COVID is a great excuse not to go to rehab, but it might just kill you.
Yes, COVID-19 is a serious contagion, and the numbers are staggering: More than 610,000 deaths over the past 18 months, according to the Centers for Disease Control (CDC), and 35 million recorded cases. Despite the political and cultural arguments surrounding it, COVID-19 is a pandemic that has upended American life as we know it, and in a small percentage of cases, is deadly.
Medical experts, like those at the Mayo Clinic, readily acknowledge that “most people who have coronavirus disease 2019 (COVID-19) recover completely within a few weeks.” However, they add, “some people — even those who had mild versions of the disease — continue to experience symptoms after their initial recovery. These people sometimes describe themselves as ‘long haulers’ and the condition has been called post-COVID-19 syndrome or ‘long COVID-19.’”
There are, however, signs that the year-long global nightmare caused by the virus may be abating. According to NPR, roughly 347 million COVID-19 vaccines have been administered, fully vaccinating roughly 165 million people — almost 50% of the U.S. population. However, because of the delta variant, cases are trending upwards once again, even among vaccinated individuals (who can, despite inoculation and belief otherwise, still contract and spread COVID, although the vaccine is doing a remarkable job at preventing hospitalizations and death).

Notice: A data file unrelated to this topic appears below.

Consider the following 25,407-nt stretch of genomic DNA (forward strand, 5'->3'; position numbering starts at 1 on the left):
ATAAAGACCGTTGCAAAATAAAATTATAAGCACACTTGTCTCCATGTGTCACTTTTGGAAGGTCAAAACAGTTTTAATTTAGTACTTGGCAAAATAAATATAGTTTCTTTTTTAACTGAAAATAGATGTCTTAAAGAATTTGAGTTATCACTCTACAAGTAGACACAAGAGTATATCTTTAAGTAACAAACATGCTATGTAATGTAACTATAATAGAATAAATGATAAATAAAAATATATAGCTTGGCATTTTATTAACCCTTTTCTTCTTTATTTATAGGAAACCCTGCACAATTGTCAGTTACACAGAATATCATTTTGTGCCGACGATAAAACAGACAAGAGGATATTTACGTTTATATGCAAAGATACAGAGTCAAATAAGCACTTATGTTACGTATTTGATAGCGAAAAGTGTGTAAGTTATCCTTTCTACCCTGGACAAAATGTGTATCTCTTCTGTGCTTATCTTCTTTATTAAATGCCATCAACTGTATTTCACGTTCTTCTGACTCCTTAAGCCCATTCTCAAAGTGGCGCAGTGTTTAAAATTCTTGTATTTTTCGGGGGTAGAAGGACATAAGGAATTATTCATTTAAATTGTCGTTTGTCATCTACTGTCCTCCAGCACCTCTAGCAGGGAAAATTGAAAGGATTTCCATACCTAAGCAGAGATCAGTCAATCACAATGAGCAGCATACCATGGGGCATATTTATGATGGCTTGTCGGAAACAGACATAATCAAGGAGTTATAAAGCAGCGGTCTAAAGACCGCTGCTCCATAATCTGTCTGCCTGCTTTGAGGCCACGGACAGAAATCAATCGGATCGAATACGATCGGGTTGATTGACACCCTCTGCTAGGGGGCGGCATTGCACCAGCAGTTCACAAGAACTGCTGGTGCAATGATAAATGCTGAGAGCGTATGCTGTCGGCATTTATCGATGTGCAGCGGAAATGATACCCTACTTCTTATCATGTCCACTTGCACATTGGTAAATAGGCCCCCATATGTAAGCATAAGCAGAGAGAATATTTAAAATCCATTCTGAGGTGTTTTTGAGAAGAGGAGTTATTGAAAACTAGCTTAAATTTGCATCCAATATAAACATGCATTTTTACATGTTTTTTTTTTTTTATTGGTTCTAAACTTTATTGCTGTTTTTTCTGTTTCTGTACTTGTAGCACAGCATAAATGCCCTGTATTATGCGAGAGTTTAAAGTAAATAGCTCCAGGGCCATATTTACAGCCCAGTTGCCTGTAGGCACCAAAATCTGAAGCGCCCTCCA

We’re not out of the woods, but we may very well be turning a corner. And yet … COVID-19 remains a great excuse not to go to rehab for many individuals who need it the most.
An Excuse Not to Go to Rehab: But Why?
Let’s face it: Addicts and alcoholics may need drug and alcohol rehab, but many of them don’t necessarily want that treatment. Sure, they want the misery to go away and the consequences to stop, but by and large, most addicts and alcoholics are petrified of the unknown, which is what sobriety represents. There’s comfort in familiarity — even if the familiar is miserable.
So while they may hate what their lives have become because of their using and drinking, they know it. They know what their days and nights will look like. They’re accustomed to these routines. And while they may even acknowledge that their habits are slowly killing them, in many cases they will choose known misery over unknown relief, because they can’t begin to fathom how life will ever be the same on the other side of a drug and alcohol problem. As Dr. David Sack writes for the website PsychCentral, “Getting sober means replacing your primary coping mechanism — drugs and alcohol — with new, unfamiliar ones. The process can be uncomfortable, particularly for someone who is afraid of feeling in general. Will all of the hard work be worth it? Will sobriety be boring, sustainable? Staying stuck in this fear generally means staying stuck in addiction.”
So there’s fear of change, which is always a convenient excuse not to go to rehab, but on top of that, there’s fear of COVID-19 … which even has a name, according to the Asian Journal of Psychiatry: “coronaphobia,” “an excessive triggered response of fear of contracting the virus causing COVID-19, leading to accompanied excessive concern over physiological symptoms, significant stress about personal and occupational loss, increased reassurance and safety seeking behaviors, and avoidance of public places and situations, causing marked impairment in daily life functioning.”